For example, a psychologist will be aware of pavlovian conditioning, so you do not need to reference that if it from your own head. There are a number of ways in which you can reference the source, but most are based upon variations of MLA and APA style.
Check with your supervisor which exact technique you should be using, and be consistent.
Referencing is an essential part of writing any research paper, so err on the side of caution.
Common knowledge does not need to be referenced, and you can assume that any reader is fairly knowledgeable about the field.
The MLA style in text citation has two variations, the author/page number, although the modern trend is for author/year/page number, such as If there are more than two authors listed, then the usual standard is to mention both (Sargeant & Mc Evoy, 2008).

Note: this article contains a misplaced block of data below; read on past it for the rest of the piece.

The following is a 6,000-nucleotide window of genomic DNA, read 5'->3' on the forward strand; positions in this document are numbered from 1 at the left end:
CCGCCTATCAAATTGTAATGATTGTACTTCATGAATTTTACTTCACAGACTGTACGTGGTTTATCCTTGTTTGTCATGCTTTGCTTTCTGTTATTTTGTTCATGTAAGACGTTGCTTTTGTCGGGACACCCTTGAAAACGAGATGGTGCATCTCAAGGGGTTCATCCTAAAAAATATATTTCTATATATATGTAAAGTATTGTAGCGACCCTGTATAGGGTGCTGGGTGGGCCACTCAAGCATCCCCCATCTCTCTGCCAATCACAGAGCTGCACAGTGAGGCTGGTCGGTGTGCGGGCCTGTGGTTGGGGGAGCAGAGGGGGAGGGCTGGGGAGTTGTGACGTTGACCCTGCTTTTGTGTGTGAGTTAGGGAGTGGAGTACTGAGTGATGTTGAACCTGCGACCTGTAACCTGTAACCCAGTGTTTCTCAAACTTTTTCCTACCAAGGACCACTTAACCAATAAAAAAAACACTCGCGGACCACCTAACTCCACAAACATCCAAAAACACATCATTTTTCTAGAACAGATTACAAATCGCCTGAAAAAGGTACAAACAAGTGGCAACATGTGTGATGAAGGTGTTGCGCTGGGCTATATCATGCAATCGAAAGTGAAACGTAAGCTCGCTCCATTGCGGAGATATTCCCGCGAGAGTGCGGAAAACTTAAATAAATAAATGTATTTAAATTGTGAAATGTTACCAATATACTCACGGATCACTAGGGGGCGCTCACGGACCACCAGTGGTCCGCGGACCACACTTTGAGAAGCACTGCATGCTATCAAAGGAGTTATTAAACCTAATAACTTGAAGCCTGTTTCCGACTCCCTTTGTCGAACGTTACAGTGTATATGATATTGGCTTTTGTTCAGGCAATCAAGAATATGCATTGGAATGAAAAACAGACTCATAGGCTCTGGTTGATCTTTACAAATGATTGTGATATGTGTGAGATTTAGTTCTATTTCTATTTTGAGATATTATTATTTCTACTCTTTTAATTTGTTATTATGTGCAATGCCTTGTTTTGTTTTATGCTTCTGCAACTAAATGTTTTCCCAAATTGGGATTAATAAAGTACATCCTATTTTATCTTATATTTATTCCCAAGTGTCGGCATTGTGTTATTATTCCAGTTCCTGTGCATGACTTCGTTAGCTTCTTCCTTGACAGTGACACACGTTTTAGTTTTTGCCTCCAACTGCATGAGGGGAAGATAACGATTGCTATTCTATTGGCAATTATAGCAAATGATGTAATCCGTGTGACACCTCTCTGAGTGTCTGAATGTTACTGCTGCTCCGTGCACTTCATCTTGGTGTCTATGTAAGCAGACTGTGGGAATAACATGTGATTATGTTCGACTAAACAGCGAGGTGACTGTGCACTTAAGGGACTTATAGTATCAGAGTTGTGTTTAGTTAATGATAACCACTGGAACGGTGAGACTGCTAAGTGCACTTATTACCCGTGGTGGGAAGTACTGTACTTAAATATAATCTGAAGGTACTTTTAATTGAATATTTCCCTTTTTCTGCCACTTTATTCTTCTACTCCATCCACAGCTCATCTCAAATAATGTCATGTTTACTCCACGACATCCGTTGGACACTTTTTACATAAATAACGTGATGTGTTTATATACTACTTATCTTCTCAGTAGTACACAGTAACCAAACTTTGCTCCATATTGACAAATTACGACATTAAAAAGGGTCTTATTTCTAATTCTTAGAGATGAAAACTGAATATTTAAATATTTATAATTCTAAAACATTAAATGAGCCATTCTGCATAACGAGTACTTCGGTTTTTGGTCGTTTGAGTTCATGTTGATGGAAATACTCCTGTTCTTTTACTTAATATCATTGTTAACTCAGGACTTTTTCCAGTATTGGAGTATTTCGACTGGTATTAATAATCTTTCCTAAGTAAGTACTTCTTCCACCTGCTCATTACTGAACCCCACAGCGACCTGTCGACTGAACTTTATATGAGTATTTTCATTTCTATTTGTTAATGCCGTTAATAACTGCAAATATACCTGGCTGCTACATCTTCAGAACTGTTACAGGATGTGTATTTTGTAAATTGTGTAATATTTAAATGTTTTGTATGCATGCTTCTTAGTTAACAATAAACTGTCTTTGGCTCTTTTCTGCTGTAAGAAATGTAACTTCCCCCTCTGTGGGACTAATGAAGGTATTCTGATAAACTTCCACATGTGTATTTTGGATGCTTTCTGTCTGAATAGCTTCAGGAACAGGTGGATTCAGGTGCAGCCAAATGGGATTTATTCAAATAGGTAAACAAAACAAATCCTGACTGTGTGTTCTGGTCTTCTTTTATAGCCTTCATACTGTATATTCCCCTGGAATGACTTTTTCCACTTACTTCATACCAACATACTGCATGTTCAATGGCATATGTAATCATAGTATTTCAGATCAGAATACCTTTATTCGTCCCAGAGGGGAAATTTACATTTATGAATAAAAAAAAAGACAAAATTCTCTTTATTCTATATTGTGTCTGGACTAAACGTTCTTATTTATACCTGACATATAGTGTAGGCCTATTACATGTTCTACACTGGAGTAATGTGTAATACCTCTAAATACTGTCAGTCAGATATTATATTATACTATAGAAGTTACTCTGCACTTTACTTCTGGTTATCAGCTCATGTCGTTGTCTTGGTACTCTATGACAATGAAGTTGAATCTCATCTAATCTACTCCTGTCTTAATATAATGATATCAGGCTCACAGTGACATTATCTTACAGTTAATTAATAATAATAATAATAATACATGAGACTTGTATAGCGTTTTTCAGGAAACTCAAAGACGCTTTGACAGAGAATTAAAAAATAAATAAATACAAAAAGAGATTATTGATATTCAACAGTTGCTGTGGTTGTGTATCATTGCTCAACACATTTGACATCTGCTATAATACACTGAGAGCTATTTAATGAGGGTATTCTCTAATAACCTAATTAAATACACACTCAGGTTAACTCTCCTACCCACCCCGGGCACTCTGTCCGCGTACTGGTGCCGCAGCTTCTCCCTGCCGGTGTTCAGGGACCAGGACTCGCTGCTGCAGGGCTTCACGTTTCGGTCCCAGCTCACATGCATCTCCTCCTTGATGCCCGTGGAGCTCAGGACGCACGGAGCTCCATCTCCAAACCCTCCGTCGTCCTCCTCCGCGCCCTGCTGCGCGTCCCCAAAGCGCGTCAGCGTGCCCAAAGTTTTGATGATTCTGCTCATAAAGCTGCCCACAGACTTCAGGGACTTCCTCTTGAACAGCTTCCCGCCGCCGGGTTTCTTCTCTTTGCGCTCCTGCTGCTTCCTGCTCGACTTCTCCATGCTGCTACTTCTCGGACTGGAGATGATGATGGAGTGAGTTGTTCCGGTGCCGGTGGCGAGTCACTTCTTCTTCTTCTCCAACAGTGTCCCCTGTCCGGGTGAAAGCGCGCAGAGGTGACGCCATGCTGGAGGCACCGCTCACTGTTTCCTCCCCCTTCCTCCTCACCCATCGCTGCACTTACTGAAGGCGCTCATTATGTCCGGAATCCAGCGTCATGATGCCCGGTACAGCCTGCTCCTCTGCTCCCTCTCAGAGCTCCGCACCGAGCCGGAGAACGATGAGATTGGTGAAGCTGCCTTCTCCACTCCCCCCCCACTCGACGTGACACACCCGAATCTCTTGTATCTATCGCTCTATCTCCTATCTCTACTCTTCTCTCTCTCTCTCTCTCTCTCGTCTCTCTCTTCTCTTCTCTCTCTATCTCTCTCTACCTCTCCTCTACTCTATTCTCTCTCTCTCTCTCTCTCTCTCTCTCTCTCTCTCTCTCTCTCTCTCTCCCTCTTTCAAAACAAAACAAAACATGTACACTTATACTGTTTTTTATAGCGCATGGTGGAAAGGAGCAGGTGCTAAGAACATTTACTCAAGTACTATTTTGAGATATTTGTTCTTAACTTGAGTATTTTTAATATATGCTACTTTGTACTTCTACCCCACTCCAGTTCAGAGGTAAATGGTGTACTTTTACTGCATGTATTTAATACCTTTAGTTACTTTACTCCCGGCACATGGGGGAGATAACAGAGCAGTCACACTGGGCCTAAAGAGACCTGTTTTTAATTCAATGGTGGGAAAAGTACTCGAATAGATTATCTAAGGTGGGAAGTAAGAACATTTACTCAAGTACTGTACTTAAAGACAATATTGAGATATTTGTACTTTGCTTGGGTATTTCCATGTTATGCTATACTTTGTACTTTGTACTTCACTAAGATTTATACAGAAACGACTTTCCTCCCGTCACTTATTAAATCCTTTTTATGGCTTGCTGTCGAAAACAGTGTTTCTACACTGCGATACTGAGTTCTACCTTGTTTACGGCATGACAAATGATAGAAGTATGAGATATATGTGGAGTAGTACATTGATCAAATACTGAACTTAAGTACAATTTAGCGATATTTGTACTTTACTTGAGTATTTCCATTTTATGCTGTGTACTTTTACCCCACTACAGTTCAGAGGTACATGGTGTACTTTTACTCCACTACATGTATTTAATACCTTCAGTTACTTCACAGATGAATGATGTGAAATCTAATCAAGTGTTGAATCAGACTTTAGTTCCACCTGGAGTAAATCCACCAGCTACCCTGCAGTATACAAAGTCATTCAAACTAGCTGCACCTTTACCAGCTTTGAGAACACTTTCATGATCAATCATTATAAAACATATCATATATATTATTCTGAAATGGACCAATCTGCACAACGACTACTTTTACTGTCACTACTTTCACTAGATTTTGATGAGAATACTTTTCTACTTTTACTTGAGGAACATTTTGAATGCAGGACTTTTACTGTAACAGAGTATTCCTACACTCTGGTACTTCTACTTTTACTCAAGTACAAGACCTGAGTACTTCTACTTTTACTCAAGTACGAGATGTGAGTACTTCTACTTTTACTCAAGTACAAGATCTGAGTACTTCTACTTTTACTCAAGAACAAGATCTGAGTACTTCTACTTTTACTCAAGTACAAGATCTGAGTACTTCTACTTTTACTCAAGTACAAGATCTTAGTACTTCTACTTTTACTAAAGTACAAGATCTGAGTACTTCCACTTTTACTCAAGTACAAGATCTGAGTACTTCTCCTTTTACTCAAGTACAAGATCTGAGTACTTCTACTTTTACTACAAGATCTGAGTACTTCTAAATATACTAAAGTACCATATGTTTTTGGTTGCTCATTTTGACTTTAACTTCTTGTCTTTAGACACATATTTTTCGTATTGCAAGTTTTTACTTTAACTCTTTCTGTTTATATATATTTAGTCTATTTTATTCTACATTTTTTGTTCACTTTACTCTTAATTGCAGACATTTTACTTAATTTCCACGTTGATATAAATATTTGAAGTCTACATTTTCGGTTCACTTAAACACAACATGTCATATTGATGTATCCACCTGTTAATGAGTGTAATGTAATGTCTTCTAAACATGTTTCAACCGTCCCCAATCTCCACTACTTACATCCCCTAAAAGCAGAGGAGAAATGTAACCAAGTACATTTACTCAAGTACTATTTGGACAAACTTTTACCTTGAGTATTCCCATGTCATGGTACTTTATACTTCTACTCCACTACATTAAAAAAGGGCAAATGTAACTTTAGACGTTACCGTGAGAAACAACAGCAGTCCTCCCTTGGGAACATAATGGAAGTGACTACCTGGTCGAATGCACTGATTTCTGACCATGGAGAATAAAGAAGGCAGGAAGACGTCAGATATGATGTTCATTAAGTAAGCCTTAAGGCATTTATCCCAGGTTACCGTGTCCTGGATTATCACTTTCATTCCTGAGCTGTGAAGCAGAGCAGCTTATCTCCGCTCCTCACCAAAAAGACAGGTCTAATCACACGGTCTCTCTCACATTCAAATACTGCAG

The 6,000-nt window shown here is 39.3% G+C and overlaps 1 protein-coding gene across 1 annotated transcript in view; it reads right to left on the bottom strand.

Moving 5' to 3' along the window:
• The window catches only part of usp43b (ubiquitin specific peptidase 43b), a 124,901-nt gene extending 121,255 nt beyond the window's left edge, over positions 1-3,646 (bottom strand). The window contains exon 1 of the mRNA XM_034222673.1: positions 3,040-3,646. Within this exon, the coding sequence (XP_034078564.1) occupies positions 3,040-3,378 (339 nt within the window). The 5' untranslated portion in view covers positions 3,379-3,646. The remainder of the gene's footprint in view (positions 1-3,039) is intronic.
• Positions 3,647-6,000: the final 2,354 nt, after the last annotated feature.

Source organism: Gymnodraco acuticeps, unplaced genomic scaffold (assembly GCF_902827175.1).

For multiple authors, it is usual to mention them all the first time, but to use 'et al.' afterwards.
For example, This makes it clear that you could not access the original work, and that you correctly attribute the original findings to the researcher who actually performed the initial research.
A few standards, such as Chicago style and the Council of Biology Editors (BCE) use a footnote numbering system, where a number is used and cross-referenced with the endnote section and bibliography: It is always best to over cite, and avoid accusations of plagiarism, but there are a few times that citation is not necessary.
There are a few variations, especially with electronic information, but they all follow the same basic structure.
If the author has written more than one paper in the same year, then you can use an alphabetical appendix: The other difficulty is when there is no author mentioned, and the source was written by an organization.